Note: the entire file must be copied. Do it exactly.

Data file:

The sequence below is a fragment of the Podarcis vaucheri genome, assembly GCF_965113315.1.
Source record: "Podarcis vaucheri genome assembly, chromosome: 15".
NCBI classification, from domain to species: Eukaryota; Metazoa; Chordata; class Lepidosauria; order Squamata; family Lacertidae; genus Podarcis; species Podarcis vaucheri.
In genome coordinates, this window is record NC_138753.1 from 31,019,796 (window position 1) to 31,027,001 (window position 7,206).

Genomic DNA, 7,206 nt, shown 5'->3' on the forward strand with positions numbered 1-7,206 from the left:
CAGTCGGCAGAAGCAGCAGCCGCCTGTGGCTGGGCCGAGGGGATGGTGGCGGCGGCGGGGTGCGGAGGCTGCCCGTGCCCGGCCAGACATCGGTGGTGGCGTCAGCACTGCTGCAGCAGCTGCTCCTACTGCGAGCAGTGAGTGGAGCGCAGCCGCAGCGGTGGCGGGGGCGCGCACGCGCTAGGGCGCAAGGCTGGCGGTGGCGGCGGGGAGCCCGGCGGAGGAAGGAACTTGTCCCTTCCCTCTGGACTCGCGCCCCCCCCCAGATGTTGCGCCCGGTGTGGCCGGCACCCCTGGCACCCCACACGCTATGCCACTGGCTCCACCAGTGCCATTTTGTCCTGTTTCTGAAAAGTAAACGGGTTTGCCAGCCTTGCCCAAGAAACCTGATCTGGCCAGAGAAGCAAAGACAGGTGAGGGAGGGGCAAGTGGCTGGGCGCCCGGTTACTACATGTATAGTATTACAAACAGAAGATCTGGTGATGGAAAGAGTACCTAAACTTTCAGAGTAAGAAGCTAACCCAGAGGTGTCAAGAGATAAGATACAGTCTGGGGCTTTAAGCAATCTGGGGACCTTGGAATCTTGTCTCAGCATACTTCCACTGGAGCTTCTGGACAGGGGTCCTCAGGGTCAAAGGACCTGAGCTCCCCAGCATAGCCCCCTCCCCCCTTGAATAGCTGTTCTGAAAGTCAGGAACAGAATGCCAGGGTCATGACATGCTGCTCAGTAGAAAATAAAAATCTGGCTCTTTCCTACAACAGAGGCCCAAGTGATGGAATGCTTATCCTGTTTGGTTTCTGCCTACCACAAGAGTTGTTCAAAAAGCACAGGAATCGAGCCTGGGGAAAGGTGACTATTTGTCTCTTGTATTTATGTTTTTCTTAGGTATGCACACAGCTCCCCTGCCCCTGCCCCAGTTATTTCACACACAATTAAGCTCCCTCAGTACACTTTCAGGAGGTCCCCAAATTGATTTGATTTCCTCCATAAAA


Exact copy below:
The sequence below is a fragment of the Podarcis vaucheri genome, assembly GCF_965113315.1.
Source record: "Podarcis vaucheri genome assembly, chromosome: 15".
NCBI classification, from domain to species: Eukaryota; Metazoa; Chordata; class Lepidosauria; order Squamata; family Lacertidae; genus Podarcis; species Podarcis vaucheri.
In genome coordinates, this window is record NC_138753.1 from 31,019,796 (window position 1) to 31,027,001 (window position 7,206).

Genomic DNA, 7,206 nt, shown 5'->3' on the forward strand with positions numbered 1-7,206 from the left:
CAGTCGGCAGAAGCAGCAGCCGCCTGTGGCTGGGCCGAGGGGATGGTGGCGGCGGCGGGGTGCGGAGGCTGCCCGTGCCCGGCCAGACATCGGTGGTGGCGTCAGCACTGCTGCAGCAGCTGCTCCTACTGCGAGCAGTGAGTGGAGCGCAGCCGCAGCGGTGGCGGGGGCGCGCACGCGCTAGGGCGCAAGGCTGGCGGTGGCGGCGGGGAGCCCGGCGGAGGAAGGAACTTGTCCCTTCCCTCTGGACTCGCGCCCCCCCCCAGATGTTGCGCCCGGTGTGGCCGGCACCCCTGGCACCCCACACGCTATGCCACTGGCTCCACCAGTGCCATTTTGTCCTGTTTCTGAAAAGTAAACGGGTTTGCCAGCCTTGCCCAAGAAACCTGATCTGGCCAGAGAAGCAAAGACAGGTGAGGGAGGGGCAAGTGGCTGGGCGCCCGGTTACTACATGTATAGTATTACAAACAGAAGATCTGGTGATGGAAAGAGTACCTAAACTTTCAGAGTAAGAAGCTAACCCAGAGGTGTCAAGAGATAAGATACAGTCTGGGGCTTTAAGCAATCTGGGGACCTTGGAATCTTGTCTCAGCATACTTCCACTGGAGCTTCTGGACAGGGGTCCTCAGGGTCAAAGGACCTGAGCTCCCCAGCATAGCCCCCTCCCCCCTTGAATAGCTGTTCTGAAAGTCAGGAACAGAATGCCAGGGTCATGACATGCTGCTCAGTAGAAAATAAAAATCTGGCTCTTTCCTACAACAGAGGCCCAAGTGATGGAATGCTTATCCTGTTTGGTTTCTGCCTACCACAAGAGTTGTTCAAAAAGCACAGGAATCGAGCCTGGGGAAAGGTGACTATTTGTCTCTTGTATTTATGTTTTTCTTAGGTATGCACACAGCTCCCCTGCCCCTGCCCCAGTTATTTCACACACAATTAAGCTCCCTCAGTACACTTTCAGGAGGTCCCCAAATTGATTTGATTTCCTCCATAAAA